Abstract Classes w/o abstract methods

Discussion in 'Java' started by DaKoadMunky, Apr 20, 2004.

  1. DaKoadMunky

    DaKoadMunky Guest

    It is my understanding that an abstract class need not declare abstract
    methods.

    My question is this....

    If an abstract class does not force a contractual obligation between itself and
    its subclasses using the abstract method mechanism, then what value is there in
    making the class abstract?

    I would appreciate any insight as to how that could be useful.

    Regards,
    Brian
    DaKoadMunky, Apr 20, 2004
    #1
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  2. DaKoadMunky

    Chris Smith Guest

    DaKoadMunky wrote:
    > It is my understanding that an abstract class need not declare abstract
    > methods.
    >
    > My question is this....
    >
    > If an abstract class does not force a contractual obligation between itself and
    > its subclasses using the abstract method mechanism, then what value is there in
    > making the class abstract?
    >
    > I would appreciate any insight as to how that could be useful.


    It's just a self-documenting code thing. If you've written a class that
    provides a framework whose methods can be overridden to do useful work
    -- but is completely useless on its own -- then you can make it abstract
    to make it clear to others that you intend for them to subclass it and
    override methods. java.awt.Component is a great example.

    For an even more interesting example, see java.awt.FontMetrics. Though
    it doesn't declare any abstract methods, the default implementations
    result in infinite recursion. The 'abstract' modifier for the class
    doesn't prevent anyone from subclassing and then failing to override
    enough methods to prevent the infinite recursion... but at least it tips
    you off that you aren't supposed to create an instance of FontMetrics
    directly. From that point, the documentation fills in the details.

    --
    www.designacourse.com
    The Easiest Way to Train Anyone... Anywhere.

    Chris Smith - Lead Software Developer/Technical Trainer
    MindIQ Corporation
    Chris Smith, Apr 20, 2004
    #2
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  3. DaKoadMunky

    Roedy Green Guest

    On 20 Apr 2004 02:04:32 GMT, (DaKoadMunky) wrote
    or quoted :

    >If an abstract class does not force a contractual obligation between itself and
    >its subclasses using the abstract method mechanism, then what value is there in
    >making the class abstract?


    It is basically a flag warning you that buried in there somewhere is a
    abstract method that would make the whole class abstract.

    --
    Canadian Mind Products, Roedy Green.
    Coaching, problem solving, economical contract programming.
    See http://mindprod.com/jgloss/jgloss.html for The Java Glossary.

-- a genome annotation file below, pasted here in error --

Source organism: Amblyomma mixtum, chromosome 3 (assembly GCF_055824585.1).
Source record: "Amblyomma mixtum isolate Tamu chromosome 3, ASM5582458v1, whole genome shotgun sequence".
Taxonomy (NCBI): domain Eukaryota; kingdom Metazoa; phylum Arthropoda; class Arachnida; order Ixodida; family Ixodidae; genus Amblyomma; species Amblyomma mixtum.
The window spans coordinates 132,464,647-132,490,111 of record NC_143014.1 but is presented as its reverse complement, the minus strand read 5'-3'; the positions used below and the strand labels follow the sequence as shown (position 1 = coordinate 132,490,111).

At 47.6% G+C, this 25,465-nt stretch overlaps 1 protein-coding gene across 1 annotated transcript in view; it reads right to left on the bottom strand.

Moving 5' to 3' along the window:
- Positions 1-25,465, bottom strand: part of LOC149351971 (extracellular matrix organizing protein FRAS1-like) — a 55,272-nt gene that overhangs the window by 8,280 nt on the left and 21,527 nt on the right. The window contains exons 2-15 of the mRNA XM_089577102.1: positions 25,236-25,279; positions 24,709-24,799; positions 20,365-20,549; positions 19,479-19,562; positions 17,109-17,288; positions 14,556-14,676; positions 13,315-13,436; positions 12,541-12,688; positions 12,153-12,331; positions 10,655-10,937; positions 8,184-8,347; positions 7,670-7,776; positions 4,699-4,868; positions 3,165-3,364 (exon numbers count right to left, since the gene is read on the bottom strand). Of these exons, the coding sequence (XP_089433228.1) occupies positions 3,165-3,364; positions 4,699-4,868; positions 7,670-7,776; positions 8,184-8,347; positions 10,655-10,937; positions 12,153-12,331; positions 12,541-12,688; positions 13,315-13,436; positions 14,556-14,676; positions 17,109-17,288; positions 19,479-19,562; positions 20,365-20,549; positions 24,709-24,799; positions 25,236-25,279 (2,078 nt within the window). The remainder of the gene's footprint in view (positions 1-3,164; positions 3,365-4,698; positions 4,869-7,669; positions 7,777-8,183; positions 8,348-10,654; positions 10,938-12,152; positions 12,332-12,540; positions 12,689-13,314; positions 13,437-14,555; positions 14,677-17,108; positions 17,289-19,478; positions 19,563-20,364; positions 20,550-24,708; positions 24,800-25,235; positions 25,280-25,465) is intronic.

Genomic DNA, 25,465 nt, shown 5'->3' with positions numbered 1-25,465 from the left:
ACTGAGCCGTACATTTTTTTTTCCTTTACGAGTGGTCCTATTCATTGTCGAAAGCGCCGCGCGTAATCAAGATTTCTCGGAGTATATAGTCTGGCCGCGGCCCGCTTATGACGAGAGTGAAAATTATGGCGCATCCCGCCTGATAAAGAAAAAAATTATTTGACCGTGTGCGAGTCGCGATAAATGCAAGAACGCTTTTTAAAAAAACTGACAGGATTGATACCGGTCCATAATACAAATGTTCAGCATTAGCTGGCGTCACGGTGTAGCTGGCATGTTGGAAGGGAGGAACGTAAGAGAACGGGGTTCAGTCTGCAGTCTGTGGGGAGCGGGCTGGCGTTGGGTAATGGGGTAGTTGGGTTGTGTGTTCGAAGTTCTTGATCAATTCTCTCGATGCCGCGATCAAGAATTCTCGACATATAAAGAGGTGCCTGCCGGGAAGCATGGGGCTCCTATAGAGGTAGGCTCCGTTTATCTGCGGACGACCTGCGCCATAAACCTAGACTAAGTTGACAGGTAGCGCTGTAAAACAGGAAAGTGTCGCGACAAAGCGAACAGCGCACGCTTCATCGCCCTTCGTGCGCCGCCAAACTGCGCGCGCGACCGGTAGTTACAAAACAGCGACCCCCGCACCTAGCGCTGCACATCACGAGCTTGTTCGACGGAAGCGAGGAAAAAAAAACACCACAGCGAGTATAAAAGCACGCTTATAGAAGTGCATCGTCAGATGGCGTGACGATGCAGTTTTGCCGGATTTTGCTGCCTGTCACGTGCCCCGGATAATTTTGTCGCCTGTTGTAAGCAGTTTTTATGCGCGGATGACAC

Roedy Green, Apr 20, 2004
    #3
  4. DaKoadMunky

    Tony Morris Guest

    > If an abstract class does not force a contractual obligation between
    itself and
    > its subclasses using the abstract method mechanism, then what value is

    there in
    > making the class abstract?



    To prevent instantiation such that clients are forced to subclass (as you
    intend).

    --
    Tony Morris
    (BInfTech, Cert 3 I.T.)
    Software Engineer
    (2003 VTR1000F)
    Sun Certified Programmer for the Java 2 Platform (1.4)
    Sun Certified Developer for the Java 2 Platform
    Tony Morris, Apr 20, 2004
    #4
  5. DaKoadMunky

    Lee Weiner Guest

    In article <>, (DaKoadMunky) wrote:
    >It is my understanding that an abstract class need not declare abstract
    >methods.
    >
    >My question is this....
    >
    >If an abstract class does not force a contractual obligation between itself and
    >its subclasses using the abstract method mechanism, then what value is there in
    >making the class abstract?
    >
    >I would appreciate any insight as to how that could be useful.


    Declaring a class abstract simply means an object of that class cannot be
    created. As to why you do it, an abstract class can provide a base from which
    a family of subclasses can be built. Suppose I need a car class and a truck
    class. Eighty percent of the fields in each are the same, and obviously, 20%
    of each are different. I can put the 80% in the abstract class, and each
    subclass, car and truck, can add their own 20%. Neither class contains any
    fields it doesn't need. I don't want to allow the abstract base class to be
    instantiated because, by itself, it doesn't contain enough data to represent
    any kind of vehicle.

    Lee Weiner
    lee AT leeweiner DOT org
    Lee Weiner, Apr 20, 2004
    #5
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